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1-8-2022  

Matthew Koma, who is married to Hilary Duff, made fun of the "Full House" star over the weekend on TikTok by calling her out for a video she posted in the style of a selfie in which she was decked out in Fourth of July-themed gear while Bruce Springsteen's "Born in the U.S.A." played in the background. Hilary Duff's husband called her out for the video.

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"Yeah, that, what song are you playing right now? It's true that it's about troops who came back from Vietnam to find that they were treated like trash. "Yeah, it's not about the Fourth of July," Koma, who is 35 years old, remarked in the 9-second TikTok, which was a duet with the video that Cameron Bure uploaded on the national holiday at the beginning of this month.

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"I mean, come on, you wouldn't expect anything less from me, would you?" The actress, who is 46 years old, is shown in the original video tape saying this while wearing a baseball cap with the phrase "God is Good" and a shirt that said "God Bless America."

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After that, she let out a giddy smile of happiness before adding, "Happy Fourth of July!" The cheery melody of Springsteen's era-defining blockbuster single, which is emphasised by the obviously rousing chorus that plays in the background of the TikToks, belies the fact that the song really has a deeper, more sinister message than it initially appears to convey.

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In a television interview from the 1970s, the singer, who is now 72 years old, discussed where the song's inspiration came from."That one song, in particular, existed inside a certain social environment.The country had moved farther to the right, and at the time, Republicans were basically trying to co-opt anything American, he stated. The country had also gone to the right.

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More recently, in the last edition of the podcast "Renegades: Born in the U.S.A.," presented by Barack Obama in conjunction with the New Jersey native, Bruce Springsteen commented on how the music communicates true ambivalence about American identity. Obama and Springsteen hosted the podcast.

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The legendary musician stated that "This is a song about the pain, glory, and shame of identity and of place." He was referring to the fact that the lyrics tell the story of a fictional Vietnam veteran who has returned from war, only to find himself grappling with his personal patriotism in the aftermath of his service. "This is a song about the pain, glory, and shame of identity and of place," the musician said.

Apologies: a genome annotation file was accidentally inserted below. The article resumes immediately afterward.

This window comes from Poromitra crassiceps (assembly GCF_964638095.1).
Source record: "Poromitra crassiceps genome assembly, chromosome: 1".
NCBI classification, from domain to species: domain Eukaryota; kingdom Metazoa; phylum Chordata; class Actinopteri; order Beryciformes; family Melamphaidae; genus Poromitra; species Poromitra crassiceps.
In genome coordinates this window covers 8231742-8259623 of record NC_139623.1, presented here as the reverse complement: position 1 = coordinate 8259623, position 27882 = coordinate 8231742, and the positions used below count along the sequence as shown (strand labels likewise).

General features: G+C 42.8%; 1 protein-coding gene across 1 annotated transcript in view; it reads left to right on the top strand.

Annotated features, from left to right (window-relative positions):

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A complicated image of the nation emerges as a result. "Our protagonist is a person who has been betrayed by his homeland, but who nonetheless maintains a profound sense of connection to the country in which he was raised," Springsteen explained further.

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Springsteen also shared his opinion on "why the music has been taken," which was particularly relevant in light of Koma's criticism of Cameron Bure's decision to include the song in her TikTok video.He elaborated by saying that "one reason" was because it was so strong, and "two reasons" was that its imagery was so thoroughly American.

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"However, it did require that you keep two beliefs that are diametrically opposed to one another in your head at the same time. Namely, that you could be quite critical of your nation while still being extremely proud of your nation at the same time. And it is a topic that continues to be the subject of debate right up to this very day.

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The tweet was made only a few days after JoJo Siwa called Cameron Bure "the rudest celebrity" she's ever encountered. Koma's post came shortly after that.In a video that Page Six was able to obtain, the former "Dance Moms" cast member, who is now 19 years old, confirmed that she had a phone call with Cameron Bure to talk it out since then. However, she claimed that the actress did not share the full story when she mentioned it to fans on social media.

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